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close this bookIntroduction to Electrical Engineering - Basic vocational knowledge (Institut für Berufliche Entwicklung, 213 p.)
close this folder9. Protective Measures in Electrical Installations
View the document9.1. Danger to Man by Electric Shock
Open this folder and view contents9.2. Measures for the Protection of Man from Electric Shock
View the document9.3. Checking the Protective Measures

9.1. Danger to Man by Electric Shock

The electrical current exerts effects on man (also see Chapter 1). A useful effect is produced, in a few electromedical therapies. On the other hand, hazards to man can be caused by an electric shock (inadvertent passage of current through the human body). The consequences of an electric shock are dependent on the intensity of the current passing through the human body and on the duration of action. The current path through the human body is also of particular importance. A great danger is given when the current path passes through the heart; this is given when the voltage acts from hand to hand or from hand to foot. Depending on intensity and duration of the passage of current through the body, muscle contraction, which may reader impossible the release of the touched electrode, will occur. Consequences are burns, unconsciousness and ventricular fibrillation which is an extreme danger of life.

To prevent accidents due to electrical current, comprehensive safety regulations have been en acted in all countries which must be observed in any case. The increasing exchange of goods necessitates in future a standardisation of these regulations on an international level. Efforts are made by the “International Electrotechnical Commission” (IEC), and the “Standing Commission for Standardisation” of the “Council for Mutual Economic Aid” (CMEA) to arrive at generally accepted rules.

The definition of a few physical quantities in connection with protective measures is illustrated in Fig. 9.1. Here, it is assumed that the phase conductor L1 has body contact (low-resistance connection of the phase conductor with the casing of the motor) and that the protective conductor with the function of a neutral conductor (PEN) is interrupted. The contact voltage UB is the voltage directly acting on man in the event of a fault while the failure voltage UF in the present case is given by the voltage between phase conductor and neutral conductor. The current flowing in case of a fault is called fault current Ip! The operational earthing resistance RB, is the resistance given when the neutral conductor at the supply side is connected with reference earth and the position transition resistance RSt is the resistance between the position (of the installation and the like) and reference earth. Depending on the condition of the position, RSt, can become very small (e.g. wet basement floor) while UB practically becomes equal to UF. The danger to man at a well conducting position is, therefore, particularly high.


Fig. 9.1. Example of the representation of contact voltage, failure voltage and fault current (leakage current)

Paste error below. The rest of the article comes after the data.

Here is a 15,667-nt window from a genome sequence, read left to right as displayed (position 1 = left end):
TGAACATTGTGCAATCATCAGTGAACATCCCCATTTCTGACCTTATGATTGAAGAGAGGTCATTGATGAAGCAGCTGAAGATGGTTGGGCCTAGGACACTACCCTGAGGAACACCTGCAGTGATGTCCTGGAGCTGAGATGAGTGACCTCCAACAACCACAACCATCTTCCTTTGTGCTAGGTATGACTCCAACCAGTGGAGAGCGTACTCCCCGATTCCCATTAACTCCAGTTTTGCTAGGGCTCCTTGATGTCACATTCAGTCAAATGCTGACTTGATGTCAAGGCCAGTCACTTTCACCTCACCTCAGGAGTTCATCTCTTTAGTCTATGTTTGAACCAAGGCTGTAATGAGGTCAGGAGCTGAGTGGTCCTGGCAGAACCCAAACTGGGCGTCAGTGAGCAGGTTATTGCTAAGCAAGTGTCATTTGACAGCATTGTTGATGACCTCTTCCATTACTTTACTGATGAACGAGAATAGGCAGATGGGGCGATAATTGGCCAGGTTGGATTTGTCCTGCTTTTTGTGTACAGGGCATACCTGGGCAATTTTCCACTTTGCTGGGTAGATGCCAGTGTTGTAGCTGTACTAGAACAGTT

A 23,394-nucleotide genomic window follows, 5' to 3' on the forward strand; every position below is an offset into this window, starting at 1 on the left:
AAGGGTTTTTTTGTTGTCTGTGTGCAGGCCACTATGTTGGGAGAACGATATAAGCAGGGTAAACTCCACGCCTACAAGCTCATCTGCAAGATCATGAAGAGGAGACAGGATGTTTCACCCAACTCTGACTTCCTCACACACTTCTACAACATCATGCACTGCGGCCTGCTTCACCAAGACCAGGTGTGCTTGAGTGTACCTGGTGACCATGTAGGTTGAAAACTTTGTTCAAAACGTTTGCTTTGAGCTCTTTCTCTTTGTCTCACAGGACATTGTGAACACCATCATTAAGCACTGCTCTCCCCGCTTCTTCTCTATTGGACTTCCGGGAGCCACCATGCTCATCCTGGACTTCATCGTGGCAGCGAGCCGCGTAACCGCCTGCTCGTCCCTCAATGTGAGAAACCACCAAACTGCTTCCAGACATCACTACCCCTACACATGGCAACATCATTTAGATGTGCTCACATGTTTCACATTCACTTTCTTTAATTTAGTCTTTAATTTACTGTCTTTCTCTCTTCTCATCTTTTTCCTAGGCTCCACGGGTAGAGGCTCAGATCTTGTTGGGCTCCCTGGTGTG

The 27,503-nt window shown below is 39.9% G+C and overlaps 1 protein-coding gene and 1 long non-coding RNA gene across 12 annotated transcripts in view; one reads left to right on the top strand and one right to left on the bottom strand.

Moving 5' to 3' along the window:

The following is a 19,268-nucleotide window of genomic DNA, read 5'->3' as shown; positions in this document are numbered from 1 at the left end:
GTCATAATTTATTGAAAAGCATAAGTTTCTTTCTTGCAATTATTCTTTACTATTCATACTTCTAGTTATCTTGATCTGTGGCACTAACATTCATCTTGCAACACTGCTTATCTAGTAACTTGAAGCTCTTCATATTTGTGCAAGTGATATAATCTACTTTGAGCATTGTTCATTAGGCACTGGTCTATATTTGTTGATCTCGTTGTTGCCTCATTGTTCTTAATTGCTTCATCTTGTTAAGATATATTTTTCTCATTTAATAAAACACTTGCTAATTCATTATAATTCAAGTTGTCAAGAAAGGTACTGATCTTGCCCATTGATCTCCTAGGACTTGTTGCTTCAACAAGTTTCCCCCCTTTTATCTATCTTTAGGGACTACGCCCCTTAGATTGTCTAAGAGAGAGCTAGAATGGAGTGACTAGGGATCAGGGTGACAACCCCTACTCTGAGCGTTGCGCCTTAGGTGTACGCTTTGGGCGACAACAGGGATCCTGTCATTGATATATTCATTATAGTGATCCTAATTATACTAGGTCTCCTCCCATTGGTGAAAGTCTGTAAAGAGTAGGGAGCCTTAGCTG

IF

=

fault current

UF

=

failure voltage

RB

=

operational earthing resistance

RSt

=

position transition resistance

UB

=

contact voltage

As has been mentioned, above, the detrimental effects is dependent on the fault current and the time of its action. The fault current is determined by the contact voltage UB and the resistance of the human body. This resistance depends, among other things, on the skin surface and perspiration and may vary within wide limits. In the case of slight injuries of the skin surface, the resistance is considerably reduced. In order to acquire the effectiveness of protective measures by measuring techniques irrespective of the largely varying resistance of the human body, in regulations the maximum permissible contact voltage (e.g. 65 V, for alternating current the effective value is decisive) is specified. Another possibility is the statement of the maximum permissible contact voltage at a maximum permissible disconnection time. Table 9.1. contains a few values of an IEC Publication as an abstract.

Table 9.1. Maximum permissible contact voltage in dependence of the disconnection time

Contact voltage in V

Maximum permissible disconnection time in s

< 50

¥

50

5

75

1

110

0.2

220

0.05

280

0.03

In the past many different measures for the protection of man from electrical shock have been developed. Of the great variety of protective measures, one or several have to be selected in accordance with the given concrete conditions. For electrical devices, three protective classes have been specified. Devices with protective conductor connection belong to the protective class 1, devices with protective insulation belong to protective class 2 and devices for extra-low protective voltage to class 3.

For the protection of man from electric shock, protective measures in electrical devices and installations are necessary. The maximum permissible contact voltage continuously applied or occurring only during a specified period of time must not exceed the specified maximum value.

Questions:

1. Gather information about “first aid” in cases of accidents due to electrical current!